Over time, mental illnesses and disorders have grown more and more prevalent throughout the world. Despite making ourselves more and more aware of mental health issues, the suicide rate has continued to increase with little improvement. As someone who has, on multiple occasions, seen the effects of mental illness and addiction, decided that we aren't doing enough. People who suffer from mental illnesses need a safe and secure outlet to release these emotions to fully understand and accept them. While medication and professional assistance are helpful to many, a lot of people are reluctant to seek out these means because it would be a way of claiming an illness they thought might just go away. This is why we decided to create an intermediate step to help those who aren't quite ready to go public with their problems to hopefully alleviate some of the weight on their shoulders.

What it does

Our app allows users with any problem to easily and privately ask questions that they aren't comfortable asking openly. By creating a mobile app that allows them to easily have a personal conversation with just another regular person, we are giving users a way to dismiss some of their concerns. Whether it's to ask a specific question about something or just to get something off their chest, mental health doctors recommend talking about it as the first step to relieving any sort of stress. This app connects an "asker" and a "helper together using a rating and matching algorithm to improve the quality of each conversation. Much like Uber, the asker can give a rating to a helper to evaluate how well they did. Helpers with a higher rating will get chats more frequently in the future than helpers with lower ratings. Each helper can sign up for different topics they have experience in and would like to talk about while the asker chooses a specific topic to ask questions about. This app also provides easy-to-access information about professional resources as a disclaimer that this app does not replace professional help. Also features a report button that flags different conversations to keep the Mood community as safe and friendly as possible.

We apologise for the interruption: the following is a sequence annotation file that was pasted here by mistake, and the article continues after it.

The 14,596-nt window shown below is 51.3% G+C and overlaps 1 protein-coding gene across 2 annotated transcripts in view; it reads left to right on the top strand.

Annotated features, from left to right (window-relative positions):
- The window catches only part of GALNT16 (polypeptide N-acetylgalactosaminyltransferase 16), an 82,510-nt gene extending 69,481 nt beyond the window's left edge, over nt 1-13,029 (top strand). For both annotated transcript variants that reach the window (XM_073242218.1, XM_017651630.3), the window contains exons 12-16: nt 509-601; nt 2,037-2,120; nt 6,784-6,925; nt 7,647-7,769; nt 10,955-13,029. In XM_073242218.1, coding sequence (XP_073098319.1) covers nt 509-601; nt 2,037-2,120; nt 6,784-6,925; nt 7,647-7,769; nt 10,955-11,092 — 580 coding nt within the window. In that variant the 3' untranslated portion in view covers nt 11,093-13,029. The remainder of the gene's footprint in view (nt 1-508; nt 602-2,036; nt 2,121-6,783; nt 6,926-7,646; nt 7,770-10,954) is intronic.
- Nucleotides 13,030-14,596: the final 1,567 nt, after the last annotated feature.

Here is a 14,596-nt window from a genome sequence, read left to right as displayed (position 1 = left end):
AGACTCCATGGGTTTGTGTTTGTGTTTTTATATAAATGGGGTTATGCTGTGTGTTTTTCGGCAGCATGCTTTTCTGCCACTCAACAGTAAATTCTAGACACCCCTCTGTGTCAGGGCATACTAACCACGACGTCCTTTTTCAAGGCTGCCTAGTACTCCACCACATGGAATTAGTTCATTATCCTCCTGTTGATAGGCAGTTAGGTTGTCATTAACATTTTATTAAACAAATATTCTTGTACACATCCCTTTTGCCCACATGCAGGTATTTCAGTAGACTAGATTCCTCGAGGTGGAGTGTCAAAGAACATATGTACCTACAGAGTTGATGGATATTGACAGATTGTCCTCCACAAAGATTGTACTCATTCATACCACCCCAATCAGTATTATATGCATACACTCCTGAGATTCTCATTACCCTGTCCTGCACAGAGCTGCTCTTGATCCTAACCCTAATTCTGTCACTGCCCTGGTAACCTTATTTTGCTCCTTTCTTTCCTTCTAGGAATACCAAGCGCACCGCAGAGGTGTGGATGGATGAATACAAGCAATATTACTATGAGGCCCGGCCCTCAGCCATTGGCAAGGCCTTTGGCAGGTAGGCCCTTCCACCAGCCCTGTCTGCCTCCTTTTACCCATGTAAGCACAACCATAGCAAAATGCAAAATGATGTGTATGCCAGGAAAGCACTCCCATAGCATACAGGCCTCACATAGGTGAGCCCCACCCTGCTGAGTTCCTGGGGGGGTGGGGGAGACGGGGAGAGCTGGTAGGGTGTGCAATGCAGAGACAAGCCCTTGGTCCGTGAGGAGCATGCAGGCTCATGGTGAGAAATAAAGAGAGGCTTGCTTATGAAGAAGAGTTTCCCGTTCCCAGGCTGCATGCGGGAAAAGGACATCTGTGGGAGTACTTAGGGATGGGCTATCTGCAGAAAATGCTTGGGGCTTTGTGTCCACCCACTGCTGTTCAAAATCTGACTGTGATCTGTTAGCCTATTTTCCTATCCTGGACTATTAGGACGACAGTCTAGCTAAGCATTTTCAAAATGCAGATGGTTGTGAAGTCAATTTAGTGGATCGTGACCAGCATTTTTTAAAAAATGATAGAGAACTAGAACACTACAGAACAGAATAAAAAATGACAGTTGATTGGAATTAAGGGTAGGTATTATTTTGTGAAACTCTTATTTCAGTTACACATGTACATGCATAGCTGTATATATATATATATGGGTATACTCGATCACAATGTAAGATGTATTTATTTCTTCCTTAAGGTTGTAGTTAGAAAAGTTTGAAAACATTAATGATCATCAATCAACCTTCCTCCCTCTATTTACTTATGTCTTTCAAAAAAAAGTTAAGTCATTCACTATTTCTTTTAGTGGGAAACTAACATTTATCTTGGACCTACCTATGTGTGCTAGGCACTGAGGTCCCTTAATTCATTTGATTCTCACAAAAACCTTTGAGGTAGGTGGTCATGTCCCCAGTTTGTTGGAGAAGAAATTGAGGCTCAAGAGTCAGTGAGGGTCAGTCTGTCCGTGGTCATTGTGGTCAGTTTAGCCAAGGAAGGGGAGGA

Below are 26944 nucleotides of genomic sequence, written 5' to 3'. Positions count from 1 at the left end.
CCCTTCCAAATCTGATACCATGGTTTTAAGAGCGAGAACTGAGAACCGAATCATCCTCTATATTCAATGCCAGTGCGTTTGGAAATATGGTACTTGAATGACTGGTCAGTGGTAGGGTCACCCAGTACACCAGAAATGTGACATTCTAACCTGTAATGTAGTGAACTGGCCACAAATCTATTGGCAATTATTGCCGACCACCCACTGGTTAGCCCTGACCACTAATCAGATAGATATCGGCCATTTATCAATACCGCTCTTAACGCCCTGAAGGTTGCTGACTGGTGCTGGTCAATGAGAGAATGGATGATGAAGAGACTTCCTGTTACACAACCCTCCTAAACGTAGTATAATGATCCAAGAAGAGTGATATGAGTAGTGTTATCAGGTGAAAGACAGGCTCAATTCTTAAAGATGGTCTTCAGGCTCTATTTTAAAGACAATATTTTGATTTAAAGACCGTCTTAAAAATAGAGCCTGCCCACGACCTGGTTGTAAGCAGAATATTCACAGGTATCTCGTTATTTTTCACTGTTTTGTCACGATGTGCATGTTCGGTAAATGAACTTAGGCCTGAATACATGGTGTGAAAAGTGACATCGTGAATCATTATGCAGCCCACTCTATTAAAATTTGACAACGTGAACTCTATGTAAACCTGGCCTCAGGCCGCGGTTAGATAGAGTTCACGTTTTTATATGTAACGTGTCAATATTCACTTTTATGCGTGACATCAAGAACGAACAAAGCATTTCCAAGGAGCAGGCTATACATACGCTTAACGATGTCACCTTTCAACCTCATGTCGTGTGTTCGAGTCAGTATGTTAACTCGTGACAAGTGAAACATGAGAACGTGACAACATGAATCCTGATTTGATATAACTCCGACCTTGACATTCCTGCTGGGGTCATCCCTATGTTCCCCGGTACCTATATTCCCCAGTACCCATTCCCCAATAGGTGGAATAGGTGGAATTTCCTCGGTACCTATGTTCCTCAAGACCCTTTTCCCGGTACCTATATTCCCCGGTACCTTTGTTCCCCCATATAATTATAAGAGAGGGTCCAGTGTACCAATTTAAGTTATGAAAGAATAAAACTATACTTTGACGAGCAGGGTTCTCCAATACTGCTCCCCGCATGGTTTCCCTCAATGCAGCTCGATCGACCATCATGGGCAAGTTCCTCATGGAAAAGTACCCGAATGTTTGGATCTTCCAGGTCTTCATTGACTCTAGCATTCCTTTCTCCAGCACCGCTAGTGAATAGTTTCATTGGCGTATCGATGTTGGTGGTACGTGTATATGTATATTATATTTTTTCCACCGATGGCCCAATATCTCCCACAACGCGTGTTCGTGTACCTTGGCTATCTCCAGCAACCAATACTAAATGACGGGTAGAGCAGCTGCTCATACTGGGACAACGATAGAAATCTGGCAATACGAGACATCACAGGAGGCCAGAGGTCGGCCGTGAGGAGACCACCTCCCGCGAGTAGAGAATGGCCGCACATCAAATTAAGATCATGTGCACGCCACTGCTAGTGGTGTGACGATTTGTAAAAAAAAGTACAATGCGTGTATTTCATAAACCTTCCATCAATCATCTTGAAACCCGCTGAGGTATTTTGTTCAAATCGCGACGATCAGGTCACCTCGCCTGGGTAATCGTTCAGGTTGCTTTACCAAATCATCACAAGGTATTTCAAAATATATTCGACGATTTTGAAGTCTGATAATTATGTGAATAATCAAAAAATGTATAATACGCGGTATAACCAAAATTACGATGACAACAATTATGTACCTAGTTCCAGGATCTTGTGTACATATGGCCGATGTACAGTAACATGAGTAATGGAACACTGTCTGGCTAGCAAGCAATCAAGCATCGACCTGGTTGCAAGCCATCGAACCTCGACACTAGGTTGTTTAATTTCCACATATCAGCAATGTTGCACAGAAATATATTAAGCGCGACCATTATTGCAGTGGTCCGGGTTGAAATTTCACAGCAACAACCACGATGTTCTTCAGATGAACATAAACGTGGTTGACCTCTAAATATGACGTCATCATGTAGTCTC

How we built it

Using Android Studio as our IDE. We implemented Twilio's API to help create an easy to use messaging program that would serve as the foundation of our code. In order to get it up and running for the public to connect to, we used ngrok to expose the address to the public. While ngrok was useful in testing, we planned to move our servers over to firebase as the main messaging database server. We also planned to implement the google-translate API in order to make the app more accessible for people globally. Using One DB, account information such as username and password can be stored inside their database servers instead of using a hashmap from Java.

Challenges We ran into

After coding the basic messenger app, we were unable to get the app to work correctly on the phone due to a "cannot access token" error. After spending hours of troubleshooting with a mentor, we decided to move on to developing other features of the app.

Accomplishments that we're proud of

Getting a messenger app up and running off of a server domain that allowed us to select a username and create new channels.

What we learned

How to implement different API's, use an app development software, and utilize database servers.

What's next for Mood

Finishing up our features and completing the app for full functionality on both Android and IOS.

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